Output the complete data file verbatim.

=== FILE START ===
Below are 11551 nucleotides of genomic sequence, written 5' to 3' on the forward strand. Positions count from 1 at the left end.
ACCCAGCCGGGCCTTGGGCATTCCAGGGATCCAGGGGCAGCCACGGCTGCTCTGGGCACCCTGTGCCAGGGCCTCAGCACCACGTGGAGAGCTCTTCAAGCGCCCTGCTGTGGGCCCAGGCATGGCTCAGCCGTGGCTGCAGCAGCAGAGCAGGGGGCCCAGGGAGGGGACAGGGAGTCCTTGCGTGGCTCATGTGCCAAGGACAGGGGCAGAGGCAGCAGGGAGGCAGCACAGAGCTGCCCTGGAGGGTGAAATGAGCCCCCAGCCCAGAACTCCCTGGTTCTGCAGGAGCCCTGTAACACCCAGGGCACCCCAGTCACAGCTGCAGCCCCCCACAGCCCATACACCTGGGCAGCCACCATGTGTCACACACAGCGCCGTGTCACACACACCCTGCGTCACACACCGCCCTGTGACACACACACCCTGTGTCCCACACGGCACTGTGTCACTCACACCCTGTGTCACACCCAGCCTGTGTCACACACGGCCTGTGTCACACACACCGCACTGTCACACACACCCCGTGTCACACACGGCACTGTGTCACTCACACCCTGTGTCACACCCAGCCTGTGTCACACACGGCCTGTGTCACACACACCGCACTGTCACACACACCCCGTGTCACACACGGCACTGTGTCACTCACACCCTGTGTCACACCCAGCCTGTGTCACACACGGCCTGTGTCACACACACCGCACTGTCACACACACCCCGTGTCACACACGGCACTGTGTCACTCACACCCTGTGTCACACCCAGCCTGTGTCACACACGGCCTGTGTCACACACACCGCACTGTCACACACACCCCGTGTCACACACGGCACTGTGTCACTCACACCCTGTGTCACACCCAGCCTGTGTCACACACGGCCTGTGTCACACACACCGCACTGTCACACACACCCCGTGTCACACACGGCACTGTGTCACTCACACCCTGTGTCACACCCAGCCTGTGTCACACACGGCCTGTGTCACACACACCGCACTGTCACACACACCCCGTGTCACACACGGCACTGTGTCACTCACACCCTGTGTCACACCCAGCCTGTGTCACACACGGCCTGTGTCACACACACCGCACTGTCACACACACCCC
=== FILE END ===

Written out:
Below are 11551 nucleotides of genomic sequence, written 5' to 3' on the forward strand. Positions count from 1 at the left end.
ACCCAGCCGGGCCTTGGGCATTCCAGGGATCCAGGGGCAGCCACGGCTGCTCTGGGCACCCTGTGCCAGGGCCTCAGCACCACGTGGAGAGCTCTTCAAGCGCCCTGCTGTGGGCCCAGGCATGGCTCAGCCGTGGCTGCAGCAGCAGAGCAGGGGGCCCAGGGAGGGGACAGGGAGTCCTTGCGTGGCTCATGTGCCAAGGACAGGGGCAGAGGCAGCAGGGAGGCAGCACAGAGCTGCCCTGGAGGGTGAAATGAGCCCCCAGCCCAGAACTCCCTGGTTCTGCAGGAGCCCTGTAACACCCAGGGCACCCCAGTCACAGCTGCAGCCCCCCACAGCCCATACACCTGGGCAGCCACCATGTGTCACACACAGCGCCGTGTCACACACACCCTGCGTCACACACCGCCCTGTGACACACACACCCTGTGTCCCACACGGCACTGTGTCACTCACACCCTGTGTCACACCCAGCCTGTGTCACACACGGCCTGTGTCACACACACCGCACTGTCACACACACCCCGTGTCACACACGGCACTGTGTCACTCACACCCTGTGTCACACCCAGCCTGTGTCACACACGGCCTGTGTCACACACACCGCACTGTCACACACACCCCGTGTCACACACGGCACTGTGTCACTCACACCCTGTGTCACACCCAGCCTGTGTCACACACGGCCTGTGTCACACACACCGCACTGTCACACACACCCCGTGTCACACACGGCACTGTGTCACTCACACCCTGTGTCACACCCAGCCTGTGTCACACACGGCCTGTGTCACACACACCGCACTGTCACACACACCCCGTGTCACACACGGCACTGTGTCACTCACACCCTGTGTCACACCCAGCCTGTGTCACACACGGCCTGTGTCACACACACCGCACTGTCACACACACCCCGTGTCACACACGGCACTGTGTCACTCACACCCTGTGTCACACCCAGCCTGTGTCACACACGGCCTGTGTCACACACACCGCACTGTCACACACACCCCGTGTCACACACGGCACTGTGTCACTCACACCCTGTGTCACACCCAGCCTGTGTCACACACGGCCTGTGTCACACACACCGCACTGTCACACACACCCC